Volvo Cars has marked the 60th anniversary of its introduction of the three-point safety belt by launching Project EVA, which will look at the unique risks that car crashes pose for women.
Based on the company’s own research data, as well as other studies, Project EVA illustrates that women are more at risk than men of sustaining certain injuries in a car crash. Differences in, for example, anatomy and neck strength between the average man and woman, mean that women are more likely to suffer from whiplash injuries.
“We have data on tens of thousands of real-life accidents, to help ensure our cars are as safe as they can be for what happens in real traffic,” said Lotta Jakobsson, professor and senior technical specialist at the Volvo Cars Safety Centre.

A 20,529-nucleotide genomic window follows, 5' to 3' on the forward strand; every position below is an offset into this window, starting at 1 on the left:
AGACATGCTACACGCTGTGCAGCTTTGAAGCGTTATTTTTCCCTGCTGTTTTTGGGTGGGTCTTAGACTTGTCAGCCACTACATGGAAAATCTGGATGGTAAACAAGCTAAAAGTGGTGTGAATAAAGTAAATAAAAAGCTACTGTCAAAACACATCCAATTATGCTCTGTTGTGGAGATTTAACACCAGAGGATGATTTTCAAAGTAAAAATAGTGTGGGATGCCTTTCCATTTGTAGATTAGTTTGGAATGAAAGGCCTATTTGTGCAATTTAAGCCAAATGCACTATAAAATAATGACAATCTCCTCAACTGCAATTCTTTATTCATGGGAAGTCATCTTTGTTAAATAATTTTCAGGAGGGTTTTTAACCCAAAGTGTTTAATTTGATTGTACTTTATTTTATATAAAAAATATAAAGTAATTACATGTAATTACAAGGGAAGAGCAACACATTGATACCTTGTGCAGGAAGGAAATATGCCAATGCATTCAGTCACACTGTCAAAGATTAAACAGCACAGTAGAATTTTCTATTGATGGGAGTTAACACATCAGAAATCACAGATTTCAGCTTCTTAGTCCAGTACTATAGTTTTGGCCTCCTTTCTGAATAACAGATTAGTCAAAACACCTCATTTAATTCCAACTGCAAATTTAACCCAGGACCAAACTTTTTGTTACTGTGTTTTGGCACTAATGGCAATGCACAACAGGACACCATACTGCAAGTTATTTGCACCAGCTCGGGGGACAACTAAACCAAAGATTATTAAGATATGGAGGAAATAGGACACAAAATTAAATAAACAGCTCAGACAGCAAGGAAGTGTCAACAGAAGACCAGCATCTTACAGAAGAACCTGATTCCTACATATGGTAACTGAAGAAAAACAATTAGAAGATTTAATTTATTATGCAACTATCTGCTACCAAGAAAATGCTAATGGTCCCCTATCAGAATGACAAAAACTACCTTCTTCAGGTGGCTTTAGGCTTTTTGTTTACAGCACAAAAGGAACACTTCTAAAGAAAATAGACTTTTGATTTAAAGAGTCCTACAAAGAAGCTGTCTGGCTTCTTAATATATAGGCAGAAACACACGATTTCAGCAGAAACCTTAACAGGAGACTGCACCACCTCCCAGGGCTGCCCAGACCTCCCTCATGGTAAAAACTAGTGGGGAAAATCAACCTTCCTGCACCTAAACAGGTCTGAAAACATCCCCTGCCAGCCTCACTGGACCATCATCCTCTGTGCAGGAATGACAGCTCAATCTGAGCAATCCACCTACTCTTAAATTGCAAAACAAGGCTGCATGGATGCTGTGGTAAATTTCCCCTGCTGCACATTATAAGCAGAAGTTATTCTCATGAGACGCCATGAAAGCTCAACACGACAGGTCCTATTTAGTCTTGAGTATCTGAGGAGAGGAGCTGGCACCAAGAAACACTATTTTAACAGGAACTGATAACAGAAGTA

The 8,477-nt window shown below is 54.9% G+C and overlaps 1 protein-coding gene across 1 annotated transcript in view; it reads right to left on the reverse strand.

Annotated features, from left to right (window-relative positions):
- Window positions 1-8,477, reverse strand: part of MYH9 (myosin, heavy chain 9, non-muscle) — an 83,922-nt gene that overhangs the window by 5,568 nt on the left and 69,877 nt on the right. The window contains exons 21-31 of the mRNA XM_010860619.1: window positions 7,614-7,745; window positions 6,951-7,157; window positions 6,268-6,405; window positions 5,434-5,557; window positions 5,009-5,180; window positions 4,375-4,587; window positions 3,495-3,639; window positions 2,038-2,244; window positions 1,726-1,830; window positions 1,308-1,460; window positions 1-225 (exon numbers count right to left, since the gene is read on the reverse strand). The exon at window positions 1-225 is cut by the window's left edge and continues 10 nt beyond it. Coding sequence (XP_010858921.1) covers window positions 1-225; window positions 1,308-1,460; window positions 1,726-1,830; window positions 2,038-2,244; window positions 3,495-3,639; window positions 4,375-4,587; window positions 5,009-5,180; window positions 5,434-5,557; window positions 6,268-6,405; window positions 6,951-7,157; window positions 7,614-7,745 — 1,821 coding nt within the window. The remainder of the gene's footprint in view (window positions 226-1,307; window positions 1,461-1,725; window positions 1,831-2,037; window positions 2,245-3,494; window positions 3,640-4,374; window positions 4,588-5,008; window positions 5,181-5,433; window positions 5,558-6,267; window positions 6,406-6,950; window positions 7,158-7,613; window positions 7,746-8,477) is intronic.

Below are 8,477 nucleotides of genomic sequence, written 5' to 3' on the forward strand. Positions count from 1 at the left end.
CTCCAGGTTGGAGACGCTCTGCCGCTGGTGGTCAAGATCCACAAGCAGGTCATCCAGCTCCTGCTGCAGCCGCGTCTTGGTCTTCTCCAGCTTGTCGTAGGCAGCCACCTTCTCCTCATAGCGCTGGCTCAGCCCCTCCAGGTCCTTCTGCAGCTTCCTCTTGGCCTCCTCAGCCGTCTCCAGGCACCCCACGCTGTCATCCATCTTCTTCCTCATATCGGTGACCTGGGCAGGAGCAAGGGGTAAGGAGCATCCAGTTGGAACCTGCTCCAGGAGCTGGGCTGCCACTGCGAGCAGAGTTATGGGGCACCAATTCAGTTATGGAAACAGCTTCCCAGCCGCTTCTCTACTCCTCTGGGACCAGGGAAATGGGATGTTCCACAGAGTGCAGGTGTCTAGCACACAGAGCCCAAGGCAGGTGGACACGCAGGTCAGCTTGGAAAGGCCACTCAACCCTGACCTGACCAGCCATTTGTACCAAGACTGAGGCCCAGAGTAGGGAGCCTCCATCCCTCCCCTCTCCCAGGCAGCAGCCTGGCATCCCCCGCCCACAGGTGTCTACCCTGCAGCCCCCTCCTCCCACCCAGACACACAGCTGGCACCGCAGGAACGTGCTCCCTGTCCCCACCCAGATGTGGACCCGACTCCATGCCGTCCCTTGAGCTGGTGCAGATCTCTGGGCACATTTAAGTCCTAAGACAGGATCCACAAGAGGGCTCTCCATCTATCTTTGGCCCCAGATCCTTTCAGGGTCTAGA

“This means our cars are developed with the aim to protect all people, regardless of gender, height, shape or weight, beyond the ‘average person’ represented by crash test dummies.”
The three-point safety belt is credited with saving an estimated one million lives globally, and in a further nod to its 60th anniversary, Volvo Cars is making its safety knowledge easily accessible, in a central digital library which it is urging the car industry to use.